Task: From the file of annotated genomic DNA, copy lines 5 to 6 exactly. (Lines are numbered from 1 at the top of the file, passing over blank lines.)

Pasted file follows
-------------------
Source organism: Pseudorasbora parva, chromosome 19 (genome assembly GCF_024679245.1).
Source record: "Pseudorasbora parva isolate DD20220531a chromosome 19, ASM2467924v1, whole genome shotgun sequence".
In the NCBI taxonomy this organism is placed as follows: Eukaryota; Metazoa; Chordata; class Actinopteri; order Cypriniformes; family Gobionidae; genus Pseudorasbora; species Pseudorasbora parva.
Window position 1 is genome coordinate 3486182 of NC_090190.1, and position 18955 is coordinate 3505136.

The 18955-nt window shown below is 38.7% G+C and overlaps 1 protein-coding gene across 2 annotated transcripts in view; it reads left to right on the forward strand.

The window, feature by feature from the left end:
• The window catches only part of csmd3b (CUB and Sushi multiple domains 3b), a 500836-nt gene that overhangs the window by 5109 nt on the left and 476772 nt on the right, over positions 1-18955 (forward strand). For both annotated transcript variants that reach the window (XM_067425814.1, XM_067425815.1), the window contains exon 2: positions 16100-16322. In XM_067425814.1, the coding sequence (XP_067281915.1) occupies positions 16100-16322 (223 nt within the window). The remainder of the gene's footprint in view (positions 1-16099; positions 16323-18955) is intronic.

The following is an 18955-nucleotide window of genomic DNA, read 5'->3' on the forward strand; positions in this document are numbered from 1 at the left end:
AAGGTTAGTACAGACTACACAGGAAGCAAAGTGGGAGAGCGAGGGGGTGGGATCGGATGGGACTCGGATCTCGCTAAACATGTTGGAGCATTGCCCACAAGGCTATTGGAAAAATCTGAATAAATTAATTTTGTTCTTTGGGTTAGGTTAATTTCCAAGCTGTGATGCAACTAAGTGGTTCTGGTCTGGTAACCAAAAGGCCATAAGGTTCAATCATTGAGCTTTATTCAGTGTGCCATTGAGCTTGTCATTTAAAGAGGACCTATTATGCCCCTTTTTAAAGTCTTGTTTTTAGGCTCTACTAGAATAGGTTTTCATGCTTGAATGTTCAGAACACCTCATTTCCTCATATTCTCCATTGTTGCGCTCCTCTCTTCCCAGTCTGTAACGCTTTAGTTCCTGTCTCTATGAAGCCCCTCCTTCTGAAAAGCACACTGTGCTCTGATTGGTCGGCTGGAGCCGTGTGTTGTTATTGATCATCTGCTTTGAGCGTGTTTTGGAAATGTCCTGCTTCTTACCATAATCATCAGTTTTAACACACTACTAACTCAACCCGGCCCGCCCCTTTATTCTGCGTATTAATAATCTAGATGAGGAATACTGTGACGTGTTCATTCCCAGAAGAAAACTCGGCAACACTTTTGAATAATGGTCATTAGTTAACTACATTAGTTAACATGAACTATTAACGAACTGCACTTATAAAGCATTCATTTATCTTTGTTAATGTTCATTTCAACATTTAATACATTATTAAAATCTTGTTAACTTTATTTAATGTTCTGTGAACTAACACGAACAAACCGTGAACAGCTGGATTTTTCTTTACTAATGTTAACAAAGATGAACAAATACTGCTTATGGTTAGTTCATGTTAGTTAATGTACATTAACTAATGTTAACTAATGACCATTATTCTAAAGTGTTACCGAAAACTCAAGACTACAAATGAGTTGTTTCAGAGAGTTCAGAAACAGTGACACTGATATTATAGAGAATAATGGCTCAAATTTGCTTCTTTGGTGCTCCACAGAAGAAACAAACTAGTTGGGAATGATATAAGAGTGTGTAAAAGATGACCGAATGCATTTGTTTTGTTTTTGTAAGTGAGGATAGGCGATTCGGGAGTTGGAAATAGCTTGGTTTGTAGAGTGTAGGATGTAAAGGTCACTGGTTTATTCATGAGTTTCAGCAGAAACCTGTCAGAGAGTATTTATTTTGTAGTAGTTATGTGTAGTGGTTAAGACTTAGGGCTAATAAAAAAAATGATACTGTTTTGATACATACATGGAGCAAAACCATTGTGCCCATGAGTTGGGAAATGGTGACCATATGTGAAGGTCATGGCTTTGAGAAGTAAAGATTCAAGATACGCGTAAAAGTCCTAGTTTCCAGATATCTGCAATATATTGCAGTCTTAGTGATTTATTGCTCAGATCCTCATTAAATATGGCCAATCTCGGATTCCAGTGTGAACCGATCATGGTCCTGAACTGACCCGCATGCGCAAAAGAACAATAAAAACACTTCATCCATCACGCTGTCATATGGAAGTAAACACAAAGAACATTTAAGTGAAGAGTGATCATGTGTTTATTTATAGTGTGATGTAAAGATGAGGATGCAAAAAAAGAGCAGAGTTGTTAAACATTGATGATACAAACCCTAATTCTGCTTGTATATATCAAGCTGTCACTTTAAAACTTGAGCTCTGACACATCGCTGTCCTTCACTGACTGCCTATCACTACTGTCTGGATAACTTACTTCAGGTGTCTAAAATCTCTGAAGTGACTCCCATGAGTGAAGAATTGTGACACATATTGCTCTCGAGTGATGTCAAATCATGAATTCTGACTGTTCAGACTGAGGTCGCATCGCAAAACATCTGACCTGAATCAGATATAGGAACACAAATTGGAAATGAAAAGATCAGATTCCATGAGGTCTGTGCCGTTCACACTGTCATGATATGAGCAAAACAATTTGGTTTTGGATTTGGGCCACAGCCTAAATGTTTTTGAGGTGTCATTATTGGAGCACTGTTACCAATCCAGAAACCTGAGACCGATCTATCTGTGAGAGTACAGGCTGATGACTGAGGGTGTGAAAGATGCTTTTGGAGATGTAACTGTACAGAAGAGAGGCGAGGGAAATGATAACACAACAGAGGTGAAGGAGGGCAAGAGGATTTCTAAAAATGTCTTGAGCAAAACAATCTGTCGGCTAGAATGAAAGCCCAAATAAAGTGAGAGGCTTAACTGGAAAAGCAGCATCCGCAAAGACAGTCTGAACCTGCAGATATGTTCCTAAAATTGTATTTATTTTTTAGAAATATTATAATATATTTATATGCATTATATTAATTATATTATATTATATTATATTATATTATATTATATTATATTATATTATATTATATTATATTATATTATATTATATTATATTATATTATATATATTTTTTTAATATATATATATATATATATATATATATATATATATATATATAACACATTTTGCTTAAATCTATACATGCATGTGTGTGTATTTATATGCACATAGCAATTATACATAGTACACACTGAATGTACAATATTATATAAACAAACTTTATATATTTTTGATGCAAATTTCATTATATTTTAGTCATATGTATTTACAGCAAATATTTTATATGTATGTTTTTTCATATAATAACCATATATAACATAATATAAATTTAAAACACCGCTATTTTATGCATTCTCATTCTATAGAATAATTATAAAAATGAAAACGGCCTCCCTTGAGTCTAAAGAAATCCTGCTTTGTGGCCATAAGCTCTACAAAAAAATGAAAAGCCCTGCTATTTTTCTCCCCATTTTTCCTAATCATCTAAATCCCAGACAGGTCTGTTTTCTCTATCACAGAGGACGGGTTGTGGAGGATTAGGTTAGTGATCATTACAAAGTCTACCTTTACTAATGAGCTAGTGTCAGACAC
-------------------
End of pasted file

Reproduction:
The 18955-nt window shown below is 38.7% G+C and overlaps 1 protein-coding gene across 2 annotated transcripts in view; it reads left to right on the forward strand.

The window, feature by feature from the left end: